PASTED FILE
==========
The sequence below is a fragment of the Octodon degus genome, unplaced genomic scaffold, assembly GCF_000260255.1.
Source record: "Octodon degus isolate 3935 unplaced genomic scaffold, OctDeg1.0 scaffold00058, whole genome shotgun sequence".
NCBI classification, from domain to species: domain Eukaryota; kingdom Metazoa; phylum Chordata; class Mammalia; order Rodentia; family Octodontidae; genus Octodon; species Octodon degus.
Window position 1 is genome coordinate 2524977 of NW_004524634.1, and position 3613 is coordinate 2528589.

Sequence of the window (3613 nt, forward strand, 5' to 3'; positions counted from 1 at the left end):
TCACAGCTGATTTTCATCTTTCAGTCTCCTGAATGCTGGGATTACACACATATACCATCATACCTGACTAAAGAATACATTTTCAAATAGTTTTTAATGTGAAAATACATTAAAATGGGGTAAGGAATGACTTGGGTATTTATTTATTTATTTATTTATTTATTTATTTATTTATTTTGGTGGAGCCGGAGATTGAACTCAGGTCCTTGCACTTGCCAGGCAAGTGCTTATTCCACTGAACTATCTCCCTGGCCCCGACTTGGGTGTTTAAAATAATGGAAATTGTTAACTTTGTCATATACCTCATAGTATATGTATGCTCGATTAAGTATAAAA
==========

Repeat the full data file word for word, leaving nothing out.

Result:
The sequence below is a fragment of the Octodon degus genome, unplaced genomic scaffold, assembly GCF_000260255.1.
Source record: "Octodon degus isolate 3935 unplaced genomic scaffold, OctDeg1.0 scaffold00058, whole genome shotgun sequence".
NCBI classification, from domain to species: domain Eukaryota; kingdom Metazoa; phylum Chordata; class Mammalia; order Rodentia; family Octodontidae; genus Octodon; species Octodon degus.
Window position 1 is genome coordinate 2524977 of NW_004524634.1, and position 3613 is coordinate 2528589.

Sequence of the window (3613 nt, forward strand, 5' to 3'; positions counted from 1 at the left end):
TCACAGCTGATTTTCATCTTTCAGTCTCCTGAATGCTGGGATTACACACATATACCATCATACCTGACTAAAGAATACATTTTCAAATAGTTTTTAATGTGAAAATACATTAAAATGGGGTAAGGAATGACTTGGGTATTTATTTATTTATTTATTTATTTATTTATTTATTTATTTTGGTGGAGCCGGAGATTGAACTCAGGTCCTTGCACTTGCCAGGCAAGTGCTTATTCCACTGAACTATCTCCCTGGCCCCGACTTGGGTGTTTAAAATAATGGAAATTGTTAACTTTGTCATATACCTCATAGTATATGTATGCTCGATTAAGTATAAAA